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conklin

96kHz is my interface defective?

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So I've had a FirePod for a number of years now and it's been rock solid with Sonar/Cakewalk and it survived a few Windows versions as well (Vista, 8 and now 10).   All at 24 bit 44.1 or 48kHz.

But I did the odd song or two at 24/96  and wasn't all that impressed, and have been working on a project that would be 24/96 and something really isn't right but couldn't put my finger on it.

I downloaded RightMark Audio Analyzer and got this for a frequency response at 24/96 :

 

677014771_96khzLinein3-4fromouts7-8freqresponse.png.616501fa33136921cc970a3bdd06aee9.png

 

Yikes!  Looks like it's rolling off at around 6kHz  and what is all that garbage from 25.5ish on up? 

I went ahead and loaded a 1kHz test tone in Cakewalk and looked at the graph in SPAN and on playback all looks like it I would expect:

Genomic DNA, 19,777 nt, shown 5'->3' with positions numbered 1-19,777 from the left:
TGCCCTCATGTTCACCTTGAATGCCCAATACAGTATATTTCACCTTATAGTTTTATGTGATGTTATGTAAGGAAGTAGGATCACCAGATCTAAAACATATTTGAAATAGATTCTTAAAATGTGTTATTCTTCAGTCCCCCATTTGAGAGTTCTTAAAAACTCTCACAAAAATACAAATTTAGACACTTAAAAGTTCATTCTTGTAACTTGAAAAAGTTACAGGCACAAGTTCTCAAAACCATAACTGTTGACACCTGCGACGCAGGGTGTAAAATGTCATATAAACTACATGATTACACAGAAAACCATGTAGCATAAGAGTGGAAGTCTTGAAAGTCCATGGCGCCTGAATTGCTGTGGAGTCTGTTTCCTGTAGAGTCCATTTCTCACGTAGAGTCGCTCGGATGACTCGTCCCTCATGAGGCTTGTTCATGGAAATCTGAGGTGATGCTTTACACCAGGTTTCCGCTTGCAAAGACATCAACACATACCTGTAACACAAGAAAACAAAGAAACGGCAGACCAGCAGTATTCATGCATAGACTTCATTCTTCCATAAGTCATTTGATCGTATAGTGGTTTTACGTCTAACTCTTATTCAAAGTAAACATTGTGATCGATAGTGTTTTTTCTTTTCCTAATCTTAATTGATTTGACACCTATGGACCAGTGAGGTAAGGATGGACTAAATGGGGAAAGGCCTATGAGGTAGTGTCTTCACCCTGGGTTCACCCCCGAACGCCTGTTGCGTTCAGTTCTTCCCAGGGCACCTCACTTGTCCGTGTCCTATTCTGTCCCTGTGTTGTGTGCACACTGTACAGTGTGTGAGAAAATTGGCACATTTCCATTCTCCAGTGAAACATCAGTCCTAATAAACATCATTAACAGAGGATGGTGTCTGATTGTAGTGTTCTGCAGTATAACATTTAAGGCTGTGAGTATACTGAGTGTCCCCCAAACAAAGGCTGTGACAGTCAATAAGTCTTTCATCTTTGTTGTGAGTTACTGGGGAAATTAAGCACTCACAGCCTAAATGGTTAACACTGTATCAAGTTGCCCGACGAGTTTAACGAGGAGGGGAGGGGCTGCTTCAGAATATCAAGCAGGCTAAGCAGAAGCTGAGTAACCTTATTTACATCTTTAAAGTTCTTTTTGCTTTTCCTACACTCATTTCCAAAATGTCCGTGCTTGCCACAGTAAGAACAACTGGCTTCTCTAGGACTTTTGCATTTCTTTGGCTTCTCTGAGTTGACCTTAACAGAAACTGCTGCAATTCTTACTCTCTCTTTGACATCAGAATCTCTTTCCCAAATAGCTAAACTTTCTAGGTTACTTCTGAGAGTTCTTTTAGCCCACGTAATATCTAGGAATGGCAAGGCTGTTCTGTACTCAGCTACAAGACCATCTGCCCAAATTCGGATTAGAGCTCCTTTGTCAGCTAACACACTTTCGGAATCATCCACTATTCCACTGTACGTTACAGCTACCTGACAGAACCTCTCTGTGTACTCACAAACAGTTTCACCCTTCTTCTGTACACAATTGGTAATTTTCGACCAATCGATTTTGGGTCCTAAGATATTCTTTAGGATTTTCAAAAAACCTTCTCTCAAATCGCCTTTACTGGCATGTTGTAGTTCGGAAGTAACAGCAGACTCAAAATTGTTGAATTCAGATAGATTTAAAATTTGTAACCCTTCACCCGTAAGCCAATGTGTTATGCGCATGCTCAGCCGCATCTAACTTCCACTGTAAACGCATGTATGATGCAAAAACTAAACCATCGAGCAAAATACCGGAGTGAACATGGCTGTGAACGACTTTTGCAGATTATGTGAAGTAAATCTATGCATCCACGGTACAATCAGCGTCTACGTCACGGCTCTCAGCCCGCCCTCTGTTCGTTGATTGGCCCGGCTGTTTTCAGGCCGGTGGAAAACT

175982795_1khzat96playbackraw.png.0f0ce5f1e3be21446256bb49b72cb349.png

HOWEVER, everything I've recorded at 24/96 has this extra junk in the 25k area going on up to the limit:

256459251_96krecordtest1.png.ba530373699c4e7debaa5686f749aa84.png

 

Also happens with 88.2kHz as well.   

The rest of the test results from RMAA were ok (what I expected) for 44.1/48 but were really bad at 96.  

So is my FirePod defective?   It's on all 8 inputs, mic and line  Even patched into the 2 returns on the back of the unit - same results.  I assume that it's something being added during the A-D stage as the test files I loaded up playback without the extra "stuff".

Tried with ASIO and WDM drivers and there's no difference.  I loaded up a song from 2013  and sure enough, same junk in the upper end - and no, I don't really like the overall sound of that recording.  Couldn't quite put my finger on it then and never gave it a thought to look at the response. 

I'm on the latest updated Win10, but I don't really think it's an os problem...

 

 

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All you capture with 96kHz is garbage that no one can hear and has to be filtered out anyway.  That stuff you see may be dithering to frequencies that no one can hear or noise in your interface or from somewhere else. If you want reduced latency, you can get it with 96 kHz if you can run a small enough buffer but it puts a lot more strain on the CPU.